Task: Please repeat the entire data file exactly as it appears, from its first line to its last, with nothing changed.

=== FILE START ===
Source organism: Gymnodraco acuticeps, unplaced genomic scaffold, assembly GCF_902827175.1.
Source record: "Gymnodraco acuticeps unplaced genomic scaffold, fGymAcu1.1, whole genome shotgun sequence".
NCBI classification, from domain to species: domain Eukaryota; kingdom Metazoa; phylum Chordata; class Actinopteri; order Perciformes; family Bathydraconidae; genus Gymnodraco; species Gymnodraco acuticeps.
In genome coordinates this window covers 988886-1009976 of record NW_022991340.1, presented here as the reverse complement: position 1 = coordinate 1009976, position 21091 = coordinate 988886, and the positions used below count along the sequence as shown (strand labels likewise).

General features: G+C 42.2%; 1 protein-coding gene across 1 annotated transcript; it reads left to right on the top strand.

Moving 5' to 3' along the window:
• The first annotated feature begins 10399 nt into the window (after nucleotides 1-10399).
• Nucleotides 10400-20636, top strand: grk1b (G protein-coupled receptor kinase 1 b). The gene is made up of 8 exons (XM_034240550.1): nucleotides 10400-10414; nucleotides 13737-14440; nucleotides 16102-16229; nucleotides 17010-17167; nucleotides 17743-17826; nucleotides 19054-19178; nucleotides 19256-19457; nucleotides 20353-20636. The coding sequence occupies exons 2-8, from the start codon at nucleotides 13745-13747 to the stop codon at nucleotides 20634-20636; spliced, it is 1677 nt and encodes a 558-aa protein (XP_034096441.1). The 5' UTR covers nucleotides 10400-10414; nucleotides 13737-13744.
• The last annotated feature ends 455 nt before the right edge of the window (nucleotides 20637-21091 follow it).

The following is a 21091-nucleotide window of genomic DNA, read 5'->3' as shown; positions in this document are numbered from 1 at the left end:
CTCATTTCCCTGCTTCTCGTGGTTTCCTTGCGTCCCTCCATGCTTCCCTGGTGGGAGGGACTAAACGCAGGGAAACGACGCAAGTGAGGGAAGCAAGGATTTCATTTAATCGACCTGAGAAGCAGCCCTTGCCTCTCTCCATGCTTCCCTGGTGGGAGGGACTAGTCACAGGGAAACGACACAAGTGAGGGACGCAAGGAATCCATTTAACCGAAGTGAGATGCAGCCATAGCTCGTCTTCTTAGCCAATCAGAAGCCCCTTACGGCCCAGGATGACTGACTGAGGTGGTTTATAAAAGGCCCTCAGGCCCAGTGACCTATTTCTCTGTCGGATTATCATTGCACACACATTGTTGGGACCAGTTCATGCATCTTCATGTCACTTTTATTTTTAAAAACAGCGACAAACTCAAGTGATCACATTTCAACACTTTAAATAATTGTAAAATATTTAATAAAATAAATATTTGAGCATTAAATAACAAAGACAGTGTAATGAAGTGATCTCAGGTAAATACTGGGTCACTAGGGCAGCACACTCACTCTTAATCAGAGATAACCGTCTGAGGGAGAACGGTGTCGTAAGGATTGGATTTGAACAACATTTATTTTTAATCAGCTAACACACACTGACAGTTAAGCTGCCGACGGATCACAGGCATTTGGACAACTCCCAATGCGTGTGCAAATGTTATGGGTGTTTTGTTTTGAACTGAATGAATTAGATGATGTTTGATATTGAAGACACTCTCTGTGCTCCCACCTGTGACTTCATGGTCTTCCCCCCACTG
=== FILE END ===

Source organism: Gymnodraco acuticeps, unplaced genomic scaffold, assembly GCF_902827175.1.
Source record: "Gymnodraco acuticeps unplaced genomic scaffold, fGymAcu1.1, whole genome shotgun sequence".
NCBI classification, from domain to species: domain Eukaryota; kingdom Metazoa; phylum Chordata; class Actinopteri; order Perciformes; family Bathydraconidae; genus Gymnodraco; species Gymnodraco acuticeps.
In genome coordinates this window covers 988886-1009976 of record NW_022991340.1, presented here as the reverse complement: position 1 = coordinate 1009976, position 21091 = coordinate 988886, and the positions used below count along the sequence as shown (strand labels likewise).

General features: G+C 42.2%; 1 protein-coding gene across 1 annotated transcript; it reads left to right on the top strand.

Moving 5' to 3' along the window:
• The first annotated feature begins 10399 nt into the window (after nucleotides 1-10399).
• Nucleotides 10400-20636, top strand: grk1b (G protein-coupled receptor kinase 1 b). The gene is made up of 8 exons (XM_034240550.1): nucleotides 10400-10414; nucleotides 13737-14440; nucleotides 16102-16229; nucleotides 17010-17167; nucleotides 17743-17826; nucleotides 19054-19178; nucleotides 19256-19457; nucleotides 20353-20636. The coding sequence occupies exons 2-8, from the start codon at nucleotides 13745-13747 to the stop codon at nucleotides 20634-20636; spliced, it is 1677 nt and encodes a 558-aa protein (XP_034096441.1). The 5' UTR covers nucleotides 10400-10414; nucleotides 13737-13744.
• The last annotated feature ends 455 nt before the right edge of the window (nucleotides 20637-21091 follow it).

The following is a 21091-nucleotide window of genomic DNA, read 5'->3' as shown; positions in this document are numbered from 1 at the left end:
CTCATTTCCCTGCTTCTCGTGGTTTCCTTGCGTCCCTCCATGCTTCCCTGGTGGGAGGGACTAAACGCAGGGAAACGACGCAAGTGAGGGAAGCAAGGATTTCATTTAATCGACCTGAGAAGCAGCCCTTGCCTCTCTCCATGCTTCCCTGGTGGGAGGGACTAGTCACAGGGAAACGACACAAGTGAGGGACGCAAGGAATCCATTTAACCGAAGTGAGATGCAGCCATAGCTCGTCTTCTTAGCCAATCAGAAGCCCCTTACGGCCCAGGATGACTGACTGAGGTGGTTTATAAAAGGCCCTCAGGCCCAGTGACCTATTTCTCTGTCGGATTATCATTGCACACACATTGTTGGGACCAGTTCATGCATCTTCATGTCACTTTTATTTTTAAAAACAGCGACAAACTCAAGTGATCACATTTCAACACTTTAAATAATTGTAAAATATTTAATAAAATAAATATTTGAGCATTAAATAACAAAGACAGTGTAATGAAGTGATCTCAGGTAAATACTGGGTCACTAGGGCAGCACACTCACTCTTAATCAGAGATAACCGTCTGAGGGAGAACGGTGTCGTAAGGATTGGATTTGAACAACATTTATTTTTAATCAGCTAACACACACTGACAGTTAAGCTGCCGACGGATCACAGGCATTTGGACAACTCCCAATGCGTGTGCAAATGTTATGGGTGTTTTGTTTTGAACTGAATGAATTAGATGATGTTTGATATTGAAGACACTCTCTGTGCTCCCACCTGTGACTTCATGGTCTTCCCCCCACTG